Second Order Effects

Posted By lex, on January 7th, 2012

Even those who have not traditionally been counted among DoD’s allies are waking up to the idea that budget cuts, and the consequent drying up of defense-driven research and development innovation could have transformational effects – in the wrong direction:

The Navy, which started budgeting for research in 1946, counts 59 eventual Nobel laureates among the recipients of its financing, including Charles H. Townes, whose pioneering work in the development of lasers laid the groundwork for compact discs and laser eye surgery. The other armed forces claim similar numbers of laureates, albeit with considerable overlap.

The results of this research played a key role in the blossoming of high technology as a driver of the nation’s economic growth…

Companies with names like the Science Applications International Corporation, Computer Sciences Corporation and CACI International built large campuses employing thousands of workers, mostly around the growing Tysons Corner crossroads. Other local technology companies with roots in military research focused on the broader market and became household names, including famous flameouts like AOL and MCI…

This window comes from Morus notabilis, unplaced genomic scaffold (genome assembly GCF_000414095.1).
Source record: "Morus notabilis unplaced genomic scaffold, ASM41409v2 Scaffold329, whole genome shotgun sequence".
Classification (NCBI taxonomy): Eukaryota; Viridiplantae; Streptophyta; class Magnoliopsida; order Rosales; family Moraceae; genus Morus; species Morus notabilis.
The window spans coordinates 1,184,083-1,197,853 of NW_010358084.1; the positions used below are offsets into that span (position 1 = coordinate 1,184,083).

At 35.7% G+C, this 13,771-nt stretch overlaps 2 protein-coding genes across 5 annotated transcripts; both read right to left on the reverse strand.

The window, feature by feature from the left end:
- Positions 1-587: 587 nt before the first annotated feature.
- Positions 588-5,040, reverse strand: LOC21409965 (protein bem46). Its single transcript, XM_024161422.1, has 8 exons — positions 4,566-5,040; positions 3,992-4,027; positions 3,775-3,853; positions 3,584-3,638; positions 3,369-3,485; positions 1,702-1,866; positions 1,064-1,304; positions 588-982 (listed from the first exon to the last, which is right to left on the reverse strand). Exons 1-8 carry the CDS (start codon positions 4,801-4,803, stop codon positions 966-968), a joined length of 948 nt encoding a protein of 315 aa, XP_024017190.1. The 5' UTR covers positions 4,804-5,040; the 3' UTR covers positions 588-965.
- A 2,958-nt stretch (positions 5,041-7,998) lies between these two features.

Professor Sarewitz, who studies the government’s role in promoting innovation, said that the Defense Department had been more successful than other federal agencies because it is the main user of the innovations that it finances. The Department of Energy and the National Institutes of Health, which also finance large volumes of research, are not major consumers of energy or healthcare. The Pentagon, which spends billions each year on weapons, equipment and technology, has an unusually direct stake in the outcome of its research and development projects. “The central thing that distinguishes them from other agencies is that they are the customer,” Professor Sarewitz said. “You can’t pull the wool over their eyes.”

Another factor is the Pentagon’s relative insulation from politics, which has allowed it to sustain a long-term research agenda in controversial areas. No matter which party is in power, the Pentagon has continued to invest in clean-energy technology, for example, in an effort to find ways to reduce one of its largest budget items, energy costs.

I’m sure that DoE will pick up the slack.

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Filed under Carroll "Lex" LeFon, Politics

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